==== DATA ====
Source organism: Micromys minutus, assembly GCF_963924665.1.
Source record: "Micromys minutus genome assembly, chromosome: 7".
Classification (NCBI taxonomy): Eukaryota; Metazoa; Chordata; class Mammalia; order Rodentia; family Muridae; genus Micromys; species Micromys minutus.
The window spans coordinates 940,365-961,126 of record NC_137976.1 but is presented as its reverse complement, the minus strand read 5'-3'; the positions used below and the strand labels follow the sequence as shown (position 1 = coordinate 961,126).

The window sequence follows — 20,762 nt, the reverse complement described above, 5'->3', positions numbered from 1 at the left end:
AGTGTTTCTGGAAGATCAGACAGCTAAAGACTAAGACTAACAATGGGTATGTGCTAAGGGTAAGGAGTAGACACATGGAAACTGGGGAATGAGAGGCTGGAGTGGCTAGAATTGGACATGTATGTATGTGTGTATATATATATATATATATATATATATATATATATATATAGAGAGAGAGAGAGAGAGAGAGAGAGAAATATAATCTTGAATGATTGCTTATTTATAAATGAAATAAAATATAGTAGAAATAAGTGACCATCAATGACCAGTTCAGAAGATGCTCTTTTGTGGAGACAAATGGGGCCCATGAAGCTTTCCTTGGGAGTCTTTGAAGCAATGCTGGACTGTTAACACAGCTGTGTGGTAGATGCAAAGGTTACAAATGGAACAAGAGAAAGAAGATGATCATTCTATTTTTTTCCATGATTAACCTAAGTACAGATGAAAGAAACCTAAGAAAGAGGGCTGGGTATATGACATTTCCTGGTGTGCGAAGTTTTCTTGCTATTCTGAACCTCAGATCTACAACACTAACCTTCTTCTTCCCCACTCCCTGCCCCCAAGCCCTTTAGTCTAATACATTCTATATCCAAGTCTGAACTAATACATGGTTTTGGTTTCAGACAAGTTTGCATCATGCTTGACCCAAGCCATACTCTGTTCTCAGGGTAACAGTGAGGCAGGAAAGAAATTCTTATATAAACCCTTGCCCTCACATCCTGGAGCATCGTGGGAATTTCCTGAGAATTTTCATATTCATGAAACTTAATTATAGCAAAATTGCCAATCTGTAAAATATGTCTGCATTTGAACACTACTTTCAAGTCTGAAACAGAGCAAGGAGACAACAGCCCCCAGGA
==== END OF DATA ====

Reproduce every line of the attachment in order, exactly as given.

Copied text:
Source organism: Micromys minutus, assembly GCF_963924665.1.
Source record: "Micromys minutus genome assembly, chromosome: 7".
Classification (NCBI taxonomy): Eukaryota; Metazoa; Chordata; class Mammalia; order Rodentia; family Muridae; genus Micromys; species Micromys minutus.
The window spans coordinates 940,365-961,126 of record NC_137976.1 but is presented as its reverse complement, the minus strand read 5'-3'; the positions used below and the strand labels follow the sequence as shown (position 1 = coordinate 961,126).

The window sequence follows — 20,762 nt, the reverse complement described above, 5'->3', positions numbered from 1 at the left end:
AGTGTTTCTGGAAGATCAGACAGCTAAAGACTAAGACTAACAATGGGTATGTGCTAAGGGTAAGGAGTAGACACATGGAAACTGGGGAATGAGAGGCTGGAGTGGCTAGAATTGGACATGTATGTATGTGTGTATATATATATATATATATATATATATATATATATATATAGAGAGAGAGAGAGAGAGAGAGAGAGAAATATAATCTTGAATGATTGCTTATTTATAAATGAAATAAAATATAGTAGAAATAAGTGACCATCAATGACCAGTTCAGAAGATGCTCTTTTGTGGAGACAAATGGGGCCCATGAAGCTTTCCTTGGGAGTCTTTGAAGCAATGCTGGACTGTTAACACAGCTGTGTGGTAGATGCAAAGGTTACAAATGGAACAAGAGAAAGAAGATGATCATTCTATTTTTTTCCATGATTAACCTAAGTACAGATGAAAGAAACCTAAGAAAGAGGGCTGGGTATATGACATTTCCTGGTGTGCGAAGTTTTCTTGCTATTCTGAACCTCAGATCTACAACACTAACCTTCTTCTTCCCCACTCCCTGCCCCCAAGCCCTTTAGTCTAATACATTCTATATCCAAGTCTGAACTAATACATGGTTTTGGTTTCAGACAAGTTTGCATCATGCTTGACCCAAGCCATACTCTGTTCTCAGGGTAACAGTGAGGCAGGAAAGAAATTCTTATATAAACCCTTGCCCTCACATCCTGGAGCATCGTGGGAATTTCCTGAGAATTTTCATATTCATGAAACTTAATTATAGCAAAATTGCCAATCTGTAAAATATGTCTGCATTTGAACACTACTTTCAAGTCTGAAACAGAGCAAGGAGACAACAGCCCCCAGGA